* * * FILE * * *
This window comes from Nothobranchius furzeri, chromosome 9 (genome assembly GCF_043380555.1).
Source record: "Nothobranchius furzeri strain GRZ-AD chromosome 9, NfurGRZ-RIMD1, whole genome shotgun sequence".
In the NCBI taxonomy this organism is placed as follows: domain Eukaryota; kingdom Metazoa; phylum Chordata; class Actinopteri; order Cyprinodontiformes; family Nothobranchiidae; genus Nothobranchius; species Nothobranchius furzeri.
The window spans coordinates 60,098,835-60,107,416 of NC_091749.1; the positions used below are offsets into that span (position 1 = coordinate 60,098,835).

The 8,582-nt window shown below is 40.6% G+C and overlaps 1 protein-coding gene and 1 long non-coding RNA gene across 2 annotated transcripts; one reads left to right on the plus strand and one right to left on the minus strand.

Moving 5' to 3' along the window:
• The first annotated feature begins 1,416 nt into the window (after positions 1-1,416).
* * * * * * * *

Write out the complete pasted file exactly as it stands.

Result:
This window comes from Nothobranchius furzeri, chromosome 9 (genome assembly GCF_043380555.1).
Source record: "Nothobranchius furzeri strain GRZ-AD chromosome 9, NfurGRZ-RIMD1, whole genome shotgun sequence".
In the NCBI taxonomy this organism is placed as follows: domain Eukaryota; kingdom Metazoa; phylum Chordata; class Actinopteri; order Cyprinodontiformes; family Nothobranchiidae; genus Nothobranchius; species Nothobranchius furzeri.
The window spans coordinates 60,098,835-60,107,416 of NC_091749.1; the positions used below are offsets into that span (position 1 = coordinate 60,098,835).

The 8,582-nt window shown below is 40.6% G+C and overlaps 1 protein-coding gene and 1 long non-coding RNA gene across 2 annotated transcripts; one reads left to right on the plus strand and one right to left on the minus strand.

Moving 5' to 3' along the window:
• The first annotated feature begins 1,416 nt into the window (after positions 1-1,416).